Today at the Court - Tuesday, Apr 23, 2024


  • The Court will convene for a public session in the Courtroom at 10 a.m. The Justices will hear two oral arguments. An audio feed will be live-streamed, and the audio will be available on the Court's website later in the day.
  • Seating for the oral argument session will be provided to the public, members of the Supreme Court Bar, and press. The three-minute line will be temporarily suspended. The Supreme Court Building will be otherwise closed to the public.
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Oral Arguments

Week of Monday, April 22


Monday, April 22
       
City of Grants Pass v. Johnson (23-175)
       
Smith v. Spizzirri (22-1218)


Tuesday, April 23
       
Dept. of State v. Munoz (23-334)
       
Starbucks Corp. v. McKinney (23-367)


Wednesday, April 24
       
Moyle v. United States (23-726)
       
Idaho v. United States (23-727)
Consolidated


Thursday, April 25
       
Trump v. United States (23-939)

 

The audio recordings and transcripts of all oral arguments heard by the Supreme Court of the United States are posted on this website on the same day an argument is heard by the Court. Same-day transcripts are considered official but subject to final review.


Earlier Transcripts | Earlier Audio

Recent Decisions


April 17, 2024
         
Muldrow v. City of St. Louis (22-193)
An employee challenging a job transfer under Title VII must show that the transfer brought about some harm with respect to an identifiable term or condition of employment, but that harm need not be significant.

         
McIntosh v. United States (22-7386)
A district court’s failure to comply with Federal Rule of Criminal Procedure 32.2(b)(2)(B)’s requirement to enter a preliminary order imposing criminal forfeiture before sentencing does not bar a judge from ordering forfeiture at sentencing subject to harmless-error principles on appellate review.



April 16, 2024
         
Rudisill v. McDonough (22-888)
Servicemembers who, through separate periods of service, accrue educational benefits under both the Montgomery and Post-9/11 GI Bills may use either one, in any order, up to 38 U. S. C. §3695(a)’s 48-month aggregate-benefits cap.

         
DeVillier v. Texas (22-913)
Owners of property north of U. S. Interstate Highway 10 adversely affected by the flood evacuation barrier constructed by Texas should be permitted on remand to pursue their Takings Clause claims through the cause of action available under Texas law.



April 12, 2024
         
Sheetz v. El Dorado County (22-1074)
The Fifth Amendment’s Takings Clause does not distinguish between legislative and administrative land-use permit conditions.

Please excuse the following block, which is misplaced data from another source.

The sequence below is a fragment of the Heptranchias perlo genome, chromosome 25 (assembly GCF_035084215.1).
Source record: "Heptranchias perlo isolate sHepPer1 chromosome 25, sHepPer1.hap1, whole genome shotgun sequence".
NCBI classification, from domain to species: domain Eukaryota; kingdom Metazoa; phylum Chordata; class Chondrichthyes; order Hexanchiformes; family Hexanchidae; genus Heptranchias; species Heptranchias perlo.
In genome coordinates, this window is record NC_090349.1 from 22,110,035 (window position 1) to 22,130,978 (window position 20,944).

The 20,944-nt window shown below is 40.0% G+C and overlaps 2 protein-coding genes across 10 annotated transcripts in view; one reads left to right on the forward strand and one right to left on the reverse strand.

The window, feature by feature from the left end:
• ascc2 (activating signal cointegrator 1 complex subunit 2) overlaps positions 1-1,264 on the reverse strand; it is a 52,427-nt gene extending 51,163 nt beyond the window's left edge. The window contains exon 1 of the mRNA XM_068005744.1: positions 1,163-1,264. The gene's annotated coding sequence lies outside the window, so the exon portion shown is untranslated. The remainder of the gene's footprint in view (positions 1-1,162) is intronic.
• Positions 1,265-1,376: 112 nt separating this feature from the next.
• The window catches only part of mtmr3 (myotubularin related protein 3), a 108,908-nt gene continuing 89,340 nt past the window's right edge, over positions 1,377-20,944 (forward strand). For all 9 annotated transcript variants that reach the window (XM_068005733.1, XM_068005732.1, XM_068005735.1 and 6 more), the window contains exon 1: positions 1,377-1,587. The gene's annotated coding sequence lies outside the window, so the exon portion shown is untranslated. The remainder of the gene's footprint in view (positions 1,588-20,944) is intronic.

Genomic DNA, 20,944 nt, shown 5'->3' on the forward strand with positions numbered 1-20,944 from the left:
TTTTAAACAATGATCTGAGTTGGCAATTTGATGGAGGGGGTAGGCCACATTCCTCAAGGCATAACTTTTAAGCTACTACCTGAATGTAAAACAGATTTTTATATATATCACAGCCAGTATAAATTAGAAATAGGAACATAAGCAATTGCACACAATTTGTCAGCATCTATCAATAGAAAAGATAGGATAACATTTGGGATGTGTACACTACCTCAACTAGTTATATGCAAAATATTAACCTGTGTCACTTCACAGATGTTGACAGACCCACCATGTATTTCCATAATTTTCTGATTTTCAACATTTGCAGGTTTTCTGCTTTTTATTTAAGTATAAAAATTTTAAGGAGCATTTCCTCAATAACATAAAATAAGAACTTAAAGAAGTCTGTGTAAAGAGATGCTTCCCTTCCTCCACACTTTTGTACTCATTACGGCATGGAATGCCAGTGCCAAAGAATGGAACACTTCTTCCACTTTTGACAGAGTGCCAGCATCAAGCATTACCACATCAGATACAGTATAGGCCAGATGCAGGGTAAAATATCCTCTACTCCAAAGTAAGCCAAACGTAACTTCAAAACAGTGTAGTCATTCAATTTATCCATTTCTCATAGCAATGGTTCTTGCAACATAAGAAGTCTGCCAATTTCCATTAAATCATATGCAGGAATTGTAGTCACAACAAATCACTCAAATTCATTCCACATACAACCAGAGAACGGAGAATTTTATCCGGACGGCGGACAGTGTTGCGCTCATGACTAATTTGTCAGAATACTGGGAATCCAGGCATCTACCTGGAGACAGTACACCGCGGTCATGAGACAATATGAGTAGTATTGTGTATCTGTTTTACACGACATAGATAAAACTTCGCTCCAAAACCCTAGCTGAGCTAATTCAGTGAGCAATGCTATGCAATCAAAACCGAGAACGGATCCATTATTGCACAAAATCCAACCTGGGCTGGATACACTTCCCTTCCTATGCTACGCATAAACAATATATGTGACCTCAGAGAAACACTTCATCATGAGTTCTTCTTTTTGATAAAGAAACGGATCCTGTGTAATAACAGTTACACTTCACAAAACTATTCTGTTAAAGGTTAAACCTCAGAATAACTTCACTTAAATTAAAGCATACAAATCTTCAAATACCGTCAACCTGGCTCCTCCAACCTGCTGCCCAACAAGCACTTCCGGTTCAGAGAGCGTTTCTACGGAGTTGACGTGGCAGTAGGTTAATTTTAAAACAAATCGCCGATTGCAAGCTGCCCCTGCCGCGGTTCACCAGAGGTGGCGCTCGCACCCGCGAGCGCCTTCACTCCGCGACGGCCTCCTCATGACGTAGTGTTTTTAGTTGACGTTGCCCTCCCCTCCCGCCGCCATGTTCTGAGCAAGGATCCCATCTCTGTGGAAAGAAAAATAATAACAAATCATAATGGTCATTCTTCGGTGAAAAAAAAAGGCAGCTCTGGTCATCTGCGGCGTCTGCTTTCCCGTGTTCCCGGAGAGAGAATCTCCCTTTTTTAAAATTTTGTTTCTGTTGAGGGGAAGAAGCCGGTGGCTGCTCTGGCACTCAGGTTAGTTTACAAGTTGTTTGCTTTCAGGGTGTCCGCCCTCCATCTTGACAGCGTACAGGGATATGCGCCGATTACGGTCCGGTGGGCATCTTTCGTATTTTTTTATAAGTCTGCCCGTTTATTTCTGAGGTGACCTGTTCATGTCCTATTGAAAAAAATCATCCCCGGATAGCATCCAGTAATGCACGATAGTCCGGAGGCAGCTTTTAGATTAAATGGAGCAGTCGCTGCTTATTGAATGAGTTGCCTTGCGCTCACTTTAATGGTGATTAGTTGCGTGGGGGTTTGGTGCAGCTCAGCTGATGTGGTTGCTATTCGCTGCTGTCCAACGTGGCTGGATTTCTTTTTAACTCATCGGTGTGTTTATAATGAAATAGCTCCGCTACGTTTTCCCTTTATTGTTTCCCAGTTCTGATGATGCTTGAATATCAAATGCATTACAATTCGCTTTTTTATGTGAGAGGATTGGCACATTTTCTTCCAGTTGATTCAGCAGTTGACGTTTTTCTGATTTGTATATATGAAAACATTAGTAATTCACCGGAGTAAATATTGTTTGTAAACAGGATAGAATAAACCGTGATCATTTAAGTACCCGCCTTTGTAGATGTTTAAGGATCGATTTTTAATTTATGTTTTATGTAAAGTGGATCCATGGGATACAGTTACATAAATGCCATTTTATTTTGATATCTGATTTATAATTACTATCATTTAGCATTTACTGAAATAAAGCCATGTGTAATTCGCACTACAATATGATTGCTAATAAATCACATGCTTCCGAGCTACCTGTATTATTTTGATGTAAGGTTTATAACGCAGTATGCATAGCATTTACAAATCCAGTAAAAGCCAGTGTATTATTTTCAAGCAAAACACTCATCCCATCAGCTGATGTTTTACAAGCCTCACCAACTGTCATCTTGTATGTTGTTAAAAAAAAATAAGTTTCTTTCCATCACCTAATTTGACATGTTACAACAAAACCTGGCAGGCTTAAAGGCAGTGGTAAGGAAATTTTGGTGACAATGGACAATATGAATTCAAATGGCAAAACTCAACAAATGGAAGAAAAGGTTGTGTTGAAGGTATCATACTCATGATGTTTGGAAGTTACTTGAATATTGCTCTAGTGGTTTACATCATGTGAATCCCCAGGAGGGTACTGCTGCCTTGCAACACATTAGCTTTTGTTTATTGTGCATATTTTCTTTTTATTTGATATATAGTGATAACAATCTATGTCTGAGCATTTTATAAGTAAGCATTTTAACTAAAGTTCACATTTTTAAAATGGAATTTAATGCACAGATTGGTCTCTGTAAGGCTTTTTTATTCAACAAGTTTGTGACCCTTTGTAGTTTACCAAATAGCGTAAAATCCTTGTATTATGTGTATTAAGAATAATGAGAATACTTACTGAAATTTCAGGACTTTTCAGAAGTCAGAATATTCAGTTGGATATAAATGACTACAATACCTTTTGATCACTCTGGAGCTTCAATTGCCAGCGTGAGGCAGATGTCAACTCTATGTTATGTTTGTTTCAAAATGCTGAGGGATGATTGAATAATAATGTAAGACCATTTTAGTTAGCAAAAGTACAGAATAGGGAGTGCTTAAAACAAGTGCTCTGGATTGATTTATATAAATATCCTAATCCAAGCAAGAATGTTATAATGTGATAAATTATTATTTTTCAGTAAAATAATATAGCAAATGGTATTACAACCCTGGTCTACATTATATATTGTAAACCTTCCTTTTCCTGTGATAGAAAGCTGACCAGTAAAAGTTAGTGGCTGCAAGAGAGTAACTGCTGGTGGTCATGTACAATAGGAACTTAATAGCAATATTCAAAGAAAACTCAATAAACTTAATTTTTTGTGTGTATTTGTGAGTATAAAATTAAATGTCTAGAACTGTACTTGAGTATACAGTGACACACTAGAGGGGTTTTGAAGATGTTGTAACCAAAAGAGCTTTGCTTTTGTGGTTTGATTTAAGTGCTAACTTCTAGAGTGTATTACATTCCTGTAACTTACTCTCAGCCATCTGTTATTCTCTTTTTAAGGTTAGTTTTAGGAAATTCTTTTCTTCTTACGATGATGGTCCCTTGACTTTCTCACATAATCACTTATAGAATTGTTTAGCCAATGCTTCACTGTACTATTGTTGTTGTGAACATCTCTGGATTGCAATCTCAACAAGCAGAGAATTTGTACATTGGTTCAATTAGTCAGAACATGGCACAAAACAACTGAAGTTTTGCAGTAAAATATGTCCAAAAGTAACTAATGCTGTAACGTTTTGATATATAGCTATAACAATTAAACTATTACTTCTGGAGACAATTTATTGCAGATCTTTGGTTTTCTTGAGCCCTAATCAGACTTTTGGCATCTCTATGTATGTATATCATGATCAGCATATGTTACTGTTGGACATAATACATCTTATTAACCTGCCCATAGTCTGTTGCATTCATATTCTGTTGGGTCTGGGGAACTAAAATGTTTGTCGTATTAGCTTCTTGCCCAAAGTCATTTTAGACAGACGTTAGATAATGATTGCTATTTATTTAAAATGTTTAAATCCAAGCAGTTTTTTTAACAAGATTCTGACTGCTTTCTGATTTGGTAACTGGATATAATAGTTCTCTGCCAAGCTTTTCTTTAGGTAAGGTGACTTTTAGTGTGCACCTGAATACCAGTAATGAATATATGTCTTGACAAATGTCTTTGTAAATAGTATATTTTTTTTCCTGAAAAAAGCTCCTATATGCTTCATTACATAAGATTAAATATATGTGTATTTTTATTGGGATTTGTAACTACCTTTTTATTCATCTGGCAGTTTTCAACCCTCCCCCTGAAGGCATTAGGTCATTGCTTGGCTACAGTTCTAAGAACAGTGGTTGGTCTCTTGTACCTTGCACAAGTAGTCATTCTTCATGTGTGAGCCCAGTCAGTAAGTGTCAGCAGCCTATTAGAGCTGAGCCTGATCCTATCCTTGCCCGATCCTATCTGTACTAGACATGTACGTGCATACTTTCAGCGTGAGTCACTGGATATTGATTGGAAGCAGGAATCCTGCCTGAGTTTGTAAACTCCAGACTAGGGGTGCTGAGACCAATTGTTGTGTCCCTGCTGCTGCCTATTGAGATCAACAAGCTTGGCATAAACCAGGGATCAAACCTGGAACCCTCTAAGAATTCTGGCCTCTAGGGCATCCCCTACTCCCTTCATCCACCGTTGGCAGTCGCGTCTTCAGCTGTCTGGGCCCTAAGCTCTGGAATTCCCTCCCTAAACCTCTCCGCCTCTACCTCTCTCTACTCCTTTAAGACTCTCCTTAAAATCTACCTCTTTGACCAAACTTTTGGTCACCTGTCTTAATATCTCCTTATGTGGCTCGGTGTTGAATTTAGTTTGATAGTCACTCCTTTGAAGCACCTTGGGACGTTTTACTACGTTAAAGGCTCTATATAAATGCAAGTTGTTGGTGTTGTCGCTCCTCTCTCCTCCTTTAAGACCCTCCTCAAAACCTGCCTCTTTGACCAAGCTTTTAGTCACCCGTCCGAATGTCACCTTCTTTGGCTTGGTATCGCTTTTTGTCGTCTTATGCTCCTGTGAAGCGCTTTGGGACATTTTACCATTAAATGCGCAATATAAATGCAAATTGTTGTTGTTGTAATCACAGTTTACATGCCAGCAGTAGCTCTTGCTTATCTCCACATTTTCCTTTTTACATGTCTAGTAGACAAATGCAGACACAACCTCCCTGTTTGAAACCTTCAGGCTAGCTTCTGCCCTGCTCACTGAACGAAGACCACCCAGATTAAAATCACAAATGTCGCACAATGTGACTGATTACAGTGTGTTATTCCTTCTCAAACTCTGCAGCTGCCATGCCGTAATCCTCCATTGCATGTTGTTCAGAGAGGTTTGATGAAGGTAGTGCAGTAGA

Macquarie Infrastructure Corp. v. Moab Partners, L. P. (22-1165)
Pure omissions are not actionable under SEC Rule 10b–5(b), which makes it unlawful to omit material facts in connection with buying or selling securities when that omission renders “statements made” misleading.

         
Bissonnette v. LePage Bakeries Park St., LLC (23-51)
A transportation worker need not work in the transportation industry to be exempt from coverage under §1 of the Federal Arbitration Act, 9 U. S. C. §1 et seq.



More Opinions...

Did You Know...

The Fraser Statues


At the recommendation of architect Cass Gilbert, the U.S. Supreme Court Building Commission selected sculptor James Earle Fraser to design the two figures flanking the entrance to the Court. Fraser created a female figure, Contemplation of Justice, who holds a small figure of blindfolded justice on one side, and a male figure, Authority of the Law, holding a tablet carved with LEX (Latin for law). Due to several delays, the symbolic statues were not installed until November 1935, a month after the building opened.

 

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West Façade, Supreme Court of the United States
West Façade, Supreme Court of the United States.
Collection of the Supreme Court of the United States
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Sculptor James Earle Fraser refining Contemplation of Justice, May 1934. Born in Minnesota in 1876, Fraser studied at the Art Institute of Chicago and at the École des Beaux-Arts in Paris.
Sculptor James Earle Fraser refining Contemplation of Justice, May 1934. Born in Minnesota in 1876, Fraser studied at the Art Institute of Chicago and at the École des Beaux-Arts in Paris.
Theodor Horydczak, Courtesy of the Library of Congress
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Fraser’s most familiar work may be the five-cent coin known as the “Buffalo Nickel.&rdquo
Fraser’s most familiar work may be the five-cent coin known as the “Buffalo Nickel.”
Collection of the Supreme Court of the United States
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